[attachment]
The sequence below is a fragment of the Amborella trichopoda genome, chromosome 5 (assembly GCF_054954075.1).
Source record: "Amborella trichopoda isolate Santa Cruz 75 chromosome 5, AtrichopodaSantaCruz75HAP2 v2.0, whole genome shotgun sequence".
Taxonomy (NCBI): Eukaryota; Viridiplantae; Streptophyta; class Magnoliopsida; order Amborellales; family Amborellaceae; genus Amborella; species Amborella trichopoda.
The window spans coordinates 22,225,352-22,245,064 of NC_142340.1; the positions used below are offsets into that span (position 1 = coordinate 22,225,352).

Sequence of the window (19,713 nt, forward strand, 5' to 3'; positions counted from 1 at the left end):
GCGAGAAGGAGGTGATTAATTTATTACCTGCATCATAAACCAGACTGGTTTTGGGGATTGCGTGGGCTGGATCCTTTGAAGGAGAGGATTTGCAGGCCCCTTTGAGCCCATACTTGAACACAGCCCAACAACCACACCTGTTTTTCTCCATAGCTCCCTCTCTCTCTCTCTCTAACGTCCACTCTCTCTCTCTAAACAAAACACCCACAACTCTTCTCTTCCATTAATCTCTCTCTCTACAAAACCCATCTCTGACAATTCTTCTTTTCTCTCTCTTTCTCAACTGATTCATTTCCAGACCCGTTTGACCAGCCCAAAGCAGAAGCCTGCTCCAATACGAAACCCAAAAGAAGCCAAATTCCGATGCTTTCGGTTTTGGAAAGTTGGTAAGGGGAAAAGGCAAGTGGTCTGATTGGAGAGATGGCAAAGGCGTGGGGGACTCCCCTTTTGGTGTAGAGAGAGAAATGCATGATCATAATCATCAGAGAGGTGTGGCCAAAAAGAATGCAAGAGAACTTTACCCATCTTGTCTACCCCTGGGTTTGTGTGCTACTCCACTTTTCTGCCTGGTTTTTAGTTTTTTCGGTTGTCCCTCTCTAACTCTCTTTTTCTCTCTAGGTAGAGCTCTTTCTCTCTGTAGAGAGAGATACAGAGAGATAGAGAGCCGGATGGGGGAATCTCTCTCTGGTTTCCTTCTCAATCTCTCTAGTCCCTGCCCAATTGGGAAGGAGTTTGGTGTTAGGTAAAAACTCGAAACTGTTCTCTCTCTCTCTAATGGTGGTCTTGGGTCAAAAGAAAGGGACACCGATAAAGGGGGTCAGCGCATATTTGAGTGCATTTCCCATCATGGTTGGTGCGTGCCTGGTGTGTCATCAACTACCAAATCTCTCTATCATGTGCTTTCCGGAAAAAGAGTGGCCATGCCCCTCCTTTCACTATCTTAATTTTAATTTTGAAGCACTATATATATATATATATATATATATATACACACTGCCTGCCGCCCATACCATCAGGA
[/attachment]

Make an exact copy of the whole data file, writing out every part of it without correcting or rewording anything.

The sequence below is a fragment of the Amborella trichopoda genome, chromosome 5 (assembly GCF_054954075.1).
Source record: "Amborella trichopoda isolate Santa Cruz 75 chromosome 5, AtrichopodaSantaCruz75HAP2 v2.0, whole genome shotgun sequence".
Taxonomy (NCBI): Eukaryota; Viridiplantae; Streptophyta; class Magnoliopsida; order Amborellales; family Amborellaceae; genus Amborella; species Amborella trichopoda.
The window spans coordinates 22,225,352-22,245,064 of NC_142340.1; the positions used below are offsets into that span (position 1 = coordinate 22,225,352).

Sequence of the window (19,713 nt, forward strand, 5' to 3'; positions counted from 1 at the left end):
GCGAGAAGGAGGTGATTAATTTATTACCTGCATCATAAACCAGACTGGTTTTGGGGATTGCGTGGGCTGGATCCTTTGAAGGAGAGGATTTGCAGGCCCCTTTGAGCCCATACTTGAACACAGCCCAACAACCACACCTGTTTTTCTCCATAGCTCCCTCTCTCTCTCTCTCTAACGTCCACTCTCTCTCTCTAAACAAAACACCCACAACTCTTCTCTTCCATTAATCTCTCTCTCTACAAAACCCATCTCTGACAATTCTTCTTTTCTCTCTCTTTCTCAACTGATTCATTTCCAGACCCGTTTGACCAGCCCAAAGCAGAAGCCTGCTCCAATACGAAACCCAAAAGAAGCCAAATTCCGATGCTTTCGGTTTTGGAAAGTTGGTAAGGGGAAAAGGCAAGTGGTCTGATTGGAGAGATGGCAAAGGCGTGGGGGACTCCCCTTTTGGTGTAGAGAGAGAAATGCATGATCATAATCATCAGAGAGGTGTGGCCAAAAAGAATGCAAGAGAACTTTACCCATCTTGTCTACCCCTGGGTTTGTGTGCTACTCCACTTTTCTGCCTGGTTTTTAGTTTTTTCGGTTGTCCCTCTCTAACTCTCTTTTTCTCTCTAGGTAGAGCTCTTTCTCTCTGTAGAGAGAGATACAGAGAGATAGAGAGCCGGATGGGGGAATCTCTCTCTGGTTTCCTTCTCAATCTCTCTAGTCCCTGCCCAATTGGGAAGGAGTTTGGTGTTAGGTAAAAACTCGAAACTGTTCTCTCTCTCTCTAATGGTGGTCTTGGGTCAAAAGAAAGGGACACCGATAAAGGGGGTCAGCGCATATTTGAGTGCATTTCCCATCATGGTTGGTGCGTGCCTGGTGTGTCATCAACTACCAAATCTCTCTATCATGTGCTTTCCGGAAAAAGAGTGGCCATGCCCCTCCTTTCACTATCTTAATTTTAATTTTGAAGCACTATATATATATATATATATATATATATACACACTGCCTGCCGCCCATACCATCAGGA